Australia’s top four banks are facing twelve months of intense scrutiny after a royal commission was announced to investigate misconduct in the sector.

Prime Minister Malcolm Turnbull, a former investment banker, confirmed the news following heavy public and political pressure.

Commonwealth Bank, NAB, ANZ and Westpac, the four biggest banks, all saw their share prices drop on announcement of the commission which is the highest form of public inquiry in Australia.

With the power to call witnesses, who can be arrested for failing to attend, and the ability to make policy recommendations to government the commission will aim to restore the public’s confidence in the banking and finance sectors.

A report publishing its findings will be released in February 2019, with the total cost estimated at A$75m or approximately £42m. Analysts are also predicting that banks will spend hundreds of millions of dollars on advisors and legal counsel.

Various scandals have blighted the country’s biggest firms in recent years, many of which are not dissimilar to those experienced by UK banks.

Commonwealth Bank, the largest lender in Australia, was accused of serious breaches of anti-money laundering laws in August – only four months after HSBC, RBS, Lloyds and Barclays were accused of being part of a Russian money laundering scam.

Westpac, ANZ and NAB were all faced with legal proceedings brought by the regulator over accusations they were involved in ‘market manipulation’ – claims which the latter two banks agreed to settle back in October.

Meanwhile back in the UK at the turn of the year, HSBC were fined whilst Barclays & RBS both settled with the European Commission all over rigging of the Euribor interest rate.

These scandals all followed a review back in January, commissioned by the Australian Bankers’ Association, which found that cross-selling targets for banking staff ‘powerfully increased’ the ‘risk of poor customer outcomes’.

Millions of UK consumers will find those words resonate with them having been mis-sold Payment Protection Insurance (PPI) – a product they did not ask for and in some circumstances could not even use, sold with undisclosed high levels of commission.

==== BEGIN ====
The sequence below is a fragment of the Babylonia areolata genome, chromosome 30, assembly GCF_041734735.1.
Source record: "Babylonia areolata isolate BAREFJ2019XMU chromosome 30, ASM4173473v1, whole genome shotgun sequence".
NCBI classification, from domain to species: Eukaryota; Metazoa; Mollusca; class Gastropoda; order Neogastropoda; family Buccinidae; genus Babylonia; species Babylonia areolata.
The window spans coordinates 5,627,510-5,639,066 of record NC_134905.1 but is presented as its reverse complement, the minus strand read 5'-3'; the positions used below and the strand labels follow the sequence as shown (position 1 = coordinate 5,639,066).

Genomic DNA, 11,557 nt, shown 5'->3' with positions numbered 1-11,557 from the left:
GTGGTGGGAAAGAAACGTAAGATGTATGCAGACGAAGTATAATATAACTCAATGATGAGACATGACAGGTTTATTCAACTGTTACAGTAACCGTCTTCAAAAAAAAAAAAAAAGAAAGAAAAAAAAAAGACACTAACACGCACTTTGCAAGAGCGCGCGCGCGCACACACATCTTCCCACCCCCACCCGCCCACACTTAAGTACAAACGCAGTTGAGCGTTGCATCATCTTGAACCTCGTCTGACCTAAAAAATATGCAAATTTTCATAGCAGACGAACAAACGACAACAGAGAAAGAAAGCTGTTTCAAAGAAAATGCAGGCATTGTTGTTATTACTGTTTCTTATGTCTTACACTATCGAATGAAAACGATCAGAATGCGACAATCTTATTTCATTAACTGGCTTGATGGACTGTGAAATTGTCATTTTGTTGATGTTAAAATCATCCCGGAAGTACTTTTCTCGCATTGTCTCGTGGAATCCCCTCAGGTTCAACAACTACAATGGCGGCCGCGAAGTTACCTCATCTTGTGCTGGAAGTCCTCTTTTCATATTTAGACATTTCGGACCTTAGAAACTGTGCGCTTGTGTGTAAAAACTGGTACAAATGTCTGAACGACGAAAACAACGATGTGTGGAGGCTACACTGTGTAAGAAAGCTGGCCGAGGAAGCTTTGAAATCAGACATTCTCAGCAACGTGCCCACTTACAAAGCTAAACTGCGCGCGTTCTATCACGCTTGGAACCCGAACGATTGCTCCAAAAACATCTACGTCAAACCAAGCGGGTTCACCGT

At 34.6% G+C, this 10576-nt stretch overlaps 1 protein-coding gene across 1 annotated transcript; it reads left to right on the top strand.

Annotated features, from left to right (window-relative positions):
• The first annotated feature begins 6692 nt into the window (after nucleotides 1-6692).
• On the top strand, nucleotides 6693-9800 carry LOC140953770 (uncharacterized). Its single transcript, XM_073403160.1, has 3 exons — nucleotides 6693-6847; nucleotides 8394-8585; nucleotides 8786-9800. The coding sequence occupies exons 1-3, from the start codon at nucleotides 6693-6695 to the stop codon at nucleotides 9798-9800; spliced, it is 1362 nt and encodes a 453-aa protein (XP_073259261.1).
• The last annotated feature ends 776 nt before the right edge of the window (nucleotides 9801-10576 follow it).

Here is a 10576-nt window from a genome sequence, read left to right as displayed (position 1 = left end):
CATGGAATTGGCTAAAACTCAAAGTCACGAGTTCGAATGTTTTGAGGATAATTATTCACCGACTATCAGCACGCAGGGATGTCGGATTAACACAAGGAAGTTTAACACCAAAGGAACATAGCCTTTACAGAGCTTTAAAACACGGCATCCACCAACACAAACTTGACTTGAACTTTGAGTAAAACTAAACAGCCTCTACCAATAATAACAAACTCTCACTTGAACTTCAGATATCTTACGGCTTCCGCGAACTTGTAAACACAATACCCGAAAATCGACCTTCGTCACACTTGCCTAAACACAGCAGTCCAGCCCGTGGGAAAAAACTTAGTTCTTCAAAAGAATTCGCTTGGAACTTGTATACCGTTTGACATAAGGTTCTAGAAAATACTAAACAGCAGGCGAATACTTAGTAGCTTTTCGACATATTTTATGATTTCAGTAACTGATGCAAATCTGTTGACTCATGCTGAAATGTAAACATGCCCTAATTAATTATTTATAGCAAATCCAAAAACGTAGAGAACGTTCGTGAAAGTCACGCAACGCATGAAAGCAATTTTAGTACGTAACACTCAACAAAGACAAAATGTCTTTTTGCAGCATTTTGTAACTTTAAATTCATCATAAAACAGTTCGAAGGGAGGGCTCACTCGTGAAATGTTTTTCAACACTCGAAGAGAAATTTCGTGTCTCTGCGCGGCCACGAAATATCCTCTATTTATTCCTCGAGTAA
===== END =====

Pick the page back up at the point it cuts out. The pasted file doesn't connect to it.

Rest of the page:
In what has been described as ‘the biggest mis-selling scandal in financial services history’ the PPI saga has already cost UK banks £28.5bn in compensation and refunds.

For the biggest financial companies in the country the issue could be far from over though, with £15bn of lender provisions still waiting to be claimed ahead of the August 2019 claims deadline.

More money was returned to customers by the banks in the first nine months of 2017 than in the whole of 2011, the year the PPI mis-selling scandal first broke, as complaints hit a three year high.

Rather than facing the same kind of public scrutiny as their Australian counterparts, UK banks are in fact looking forward to the end of one of their chapters of misconduct with the PPI deadline.

Industry regulator the Financial Conduct Authority (FCA) even promoted the claims cut off with an advertising campaign featuring an Arnold Schwarzenegger impersonator.

Viewers of the adverts were asked to decide whether or not they would complain about being mis-sold PPI – but more than 90%* of our successful clients were unsure if they even had PPI attached to their finances before they checked with us.

*As at December 2016